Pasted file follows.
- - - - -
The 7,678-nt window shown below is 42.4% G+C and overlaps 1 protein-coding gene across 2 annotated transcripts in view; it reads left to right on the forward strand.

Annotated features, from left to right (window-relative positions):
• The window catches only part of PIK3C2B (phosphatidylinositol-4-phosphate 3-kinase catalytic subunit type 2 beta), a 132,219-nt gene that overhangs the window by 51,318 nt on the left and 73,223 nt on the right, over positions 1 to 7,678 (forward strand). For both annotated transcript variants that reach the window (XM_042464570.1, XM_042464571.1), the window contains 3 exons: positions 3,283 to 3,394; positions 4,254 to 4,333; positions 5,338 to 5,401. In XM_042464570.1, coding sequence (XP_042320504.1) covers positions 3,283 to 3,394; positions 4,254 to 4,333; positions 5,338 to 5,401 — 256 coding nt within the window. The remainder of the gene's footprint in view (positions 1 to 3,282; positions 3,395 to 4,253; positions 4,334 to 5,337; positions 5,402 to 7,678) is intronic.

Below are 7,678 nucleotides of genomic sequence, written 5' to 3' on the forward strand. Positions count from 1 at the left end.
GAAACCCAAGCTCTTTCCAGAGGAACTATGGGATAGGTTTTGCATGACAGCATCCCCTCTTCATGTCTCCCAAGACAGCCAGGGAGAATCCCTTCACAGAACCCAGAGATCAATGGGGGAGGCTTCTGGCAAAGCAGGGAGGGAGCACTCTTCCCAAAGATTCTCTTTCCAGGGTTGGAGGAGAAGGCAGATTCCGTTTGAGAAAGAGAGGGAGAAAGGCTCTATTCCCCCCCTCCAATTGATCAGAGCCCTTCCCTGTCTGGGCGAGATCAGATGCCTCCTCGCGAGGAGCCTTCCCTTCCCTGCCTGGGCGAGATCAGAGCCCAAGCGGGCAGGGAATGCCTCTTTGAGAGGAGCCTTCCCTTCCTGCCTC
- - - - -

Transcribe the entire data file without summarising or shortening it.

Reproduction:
The 7,678-nt window shown below is 42.4% G+C and overlaps 1 protein-coding gene across 2 annotated transcripts in view; it reads left to right on the forward strand.

Annotated features, from left to right (window-relative positions):
• The window catches only part of PIK3C2B (phosphatidylinositol-4-phosphate 3-kinase catalytic subunit type 2 beta), a 132,219-nt gene that overhangs the window by 51,318 nt on the left and 73,223 nt on the right, over positions 1 to 7,678 (forward strand). For both annotated transcript variants that reach the window (XM_042464570.1, XM_042464571.1), the window contains 3 exons: positions 3,283 to 3,394; positions 4,254 to 4,333; positions 5,338 to 5,401. In XM_042464570.1, coding sequence (XP_042320504.1) covers positions 3,283 to 3,394; positions 4,254 to 4,333; positions 5,338 to 5,401 — 256 coding nt within the window. The remainder of the gene's footprint in view (positions 1 to 3,282; positions 3,395 to 4,253; positions 4,334 to 5,337; positions 5,402 to 7,678) is intronic.

Below are 7,678 nucleotides of genomic sequence, written 5' to 3' on the forward strand. Positions count from 1 at the left end.
GAAACCCAAGCTCTTTCCAGAGGAACTATGGGATAGGTTTTGCATGACAGCATCCCCTCTTCATGTCTCCCAAGACAGCCAGGGAGAATCCCTTCACAGAACCCAGAGATCAATGGGGGAGGCTTCTGGCAAAGCAGGGAGGGAGCACTCTTCCCAAAGATTCTCTTTCCAGGGTTGGAGGAGAAGGCAGATTCCGTTTGAGAAAGAGAGGGAGAAAGGCTCTATTCCCCCCCTCCAATTGATCAGAGCCCTTCCCTGTCTGGGCGAGATCAGATGCCTCCTCGCGAGGAGCCTTCCCTTCCCTGCCTGGGCGAGATCAGAGCCCAAGCGGGCAGGGAATGCCTCTTTGAGAGGAGCCTTCCCTTCCTGCCTC